Oxford’s air pollution ‘at lowest level in 25 years’

The city saw a 29% reduction in polluted air during 2020, according to the local authority’s official data

The Big Zero report

Oxford‘s air is at its lowest level of pollution since air pollution data was first monitored in 1996.

The new data published by the local authority suggests all 71 monitoring stations across the city were within the national legal limit of 40µg/m3. 

The report records an average 29% reduction of nitrogen dioxide (NO2) levels in the last year.

NO2 is a highly poisonous gas and extensive exposure can have a detrimental impact on human health.

Particulate matter also decreased in the last year, with an average 19% reduction of PM10 levels and a 22% reduction of PM2.5 levels.

The analysis estimates a 60% drop in NO2 levels due to the fact that fewer people were travelling in their cars.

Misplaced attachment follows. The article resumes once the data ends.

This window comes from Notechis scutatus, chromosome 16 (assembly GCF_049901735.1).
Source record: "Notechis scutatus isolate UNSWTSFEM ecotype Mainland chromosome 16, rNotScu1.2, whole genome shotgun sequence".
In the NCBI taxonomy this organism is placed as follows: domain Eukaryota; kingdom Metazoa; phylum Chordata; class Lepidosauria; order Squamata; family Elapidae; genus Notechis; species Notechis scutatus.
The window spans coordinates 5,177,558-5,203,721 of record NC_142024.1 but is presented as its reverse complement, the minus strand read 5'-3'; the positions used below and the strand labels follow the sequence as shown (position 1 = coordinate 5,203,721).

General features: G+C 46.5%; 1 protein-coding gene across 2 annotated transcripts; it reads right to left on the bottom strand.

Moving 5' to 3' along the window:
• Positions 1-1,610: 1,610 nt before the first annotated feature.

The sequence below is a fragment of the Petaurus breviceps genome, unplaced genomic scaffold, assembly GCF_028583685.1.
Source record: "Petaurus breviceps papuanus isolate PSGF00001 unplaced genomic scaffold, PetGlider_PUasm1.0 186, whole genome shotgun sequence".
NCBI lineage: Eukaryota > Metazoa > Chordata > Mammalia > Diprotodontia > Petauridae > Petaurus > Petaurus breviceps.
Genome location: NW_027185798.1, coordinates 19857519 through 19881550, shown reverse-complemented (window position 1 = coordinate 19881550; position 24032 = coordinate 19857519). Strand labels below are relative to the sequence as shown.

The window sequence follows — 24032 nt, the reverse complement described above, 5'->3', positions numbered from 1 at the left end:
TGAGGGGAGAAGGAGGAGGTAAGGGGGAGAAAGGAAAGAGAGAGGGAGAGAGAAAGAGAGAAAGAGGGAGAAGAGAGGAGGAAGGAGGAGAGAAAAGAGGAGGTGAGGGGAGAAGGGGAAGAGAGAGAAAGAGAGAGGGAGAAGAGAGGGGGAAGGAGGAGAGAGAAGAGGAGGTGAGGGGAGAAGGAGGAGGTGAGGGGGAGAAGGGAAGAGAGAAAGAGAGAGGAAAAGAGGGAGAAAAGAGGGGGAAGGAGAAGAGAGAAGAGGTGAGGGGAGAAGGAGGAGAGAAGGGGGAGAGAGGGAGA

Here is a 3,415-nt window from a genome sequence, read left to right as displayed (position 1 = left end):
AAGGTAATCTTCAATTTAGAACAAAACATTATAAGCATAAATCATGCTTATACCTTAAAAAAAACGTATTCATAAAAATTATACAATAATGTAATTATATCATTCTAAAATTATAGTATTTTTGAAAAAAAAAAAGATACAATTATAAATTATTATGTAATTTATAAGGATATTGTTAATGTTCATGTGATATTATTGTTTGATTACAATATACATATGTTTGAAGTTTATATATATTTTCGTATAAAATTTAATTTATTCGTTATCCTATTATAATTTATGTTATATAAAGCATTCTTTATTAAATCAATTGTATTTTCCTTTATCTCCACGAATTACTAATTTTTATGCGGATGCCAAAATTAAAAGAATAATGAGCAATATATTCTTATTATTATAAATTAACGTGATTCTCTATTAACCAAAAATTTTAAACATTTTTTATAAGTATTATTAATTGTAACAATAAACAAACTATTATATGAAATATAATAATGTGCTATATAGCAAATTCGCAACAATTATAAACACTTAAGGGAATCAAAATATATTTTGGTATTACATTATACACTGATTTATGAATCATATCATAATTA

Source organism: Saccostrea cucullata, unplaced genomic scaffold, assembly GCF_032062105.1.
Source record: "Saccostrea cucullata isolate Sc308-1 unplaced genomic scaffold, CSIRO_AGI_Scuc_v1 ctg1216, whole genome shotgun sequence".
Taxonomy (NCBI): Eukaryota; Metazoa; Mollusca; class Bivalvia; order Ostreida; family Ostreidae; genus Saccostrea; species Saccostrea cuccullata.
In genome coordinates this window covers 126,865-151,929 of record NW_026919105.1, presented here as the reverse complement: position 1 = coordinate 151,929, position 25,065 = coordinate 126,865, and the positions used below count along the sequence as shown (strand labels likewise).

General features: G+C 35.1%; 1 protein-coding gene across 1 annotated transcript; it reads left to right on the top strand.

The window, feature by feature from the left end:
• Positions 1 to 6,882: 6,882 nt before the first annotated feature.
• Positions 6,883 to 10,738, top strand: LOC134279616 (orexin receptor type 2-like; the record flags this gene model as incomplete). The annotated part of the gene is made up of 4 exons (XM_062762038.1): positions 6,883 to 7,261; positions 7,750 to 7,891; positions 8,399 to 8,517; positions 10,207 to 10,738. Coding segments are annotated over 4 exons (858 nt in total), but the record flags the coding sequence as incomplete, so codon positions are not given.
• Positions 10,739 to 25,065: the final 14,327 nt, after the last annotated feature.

Councillor Tom Hayes, Deputy Leader and Cabinet Member for Green Transport and Zero Carbon at Oxford City Council said: “The city has taken action to meet a public health crisis in the last year, we should be willing to do so for that other invisible public health crisis, air pollution, which hurts the poorest and marginalised in our city the most.

“We need to back the bus, go on boosting the biking boom we’ve started, electrify a lot more transport, and make a success of Britain’s first Zero Emission Zone piloting this year.”

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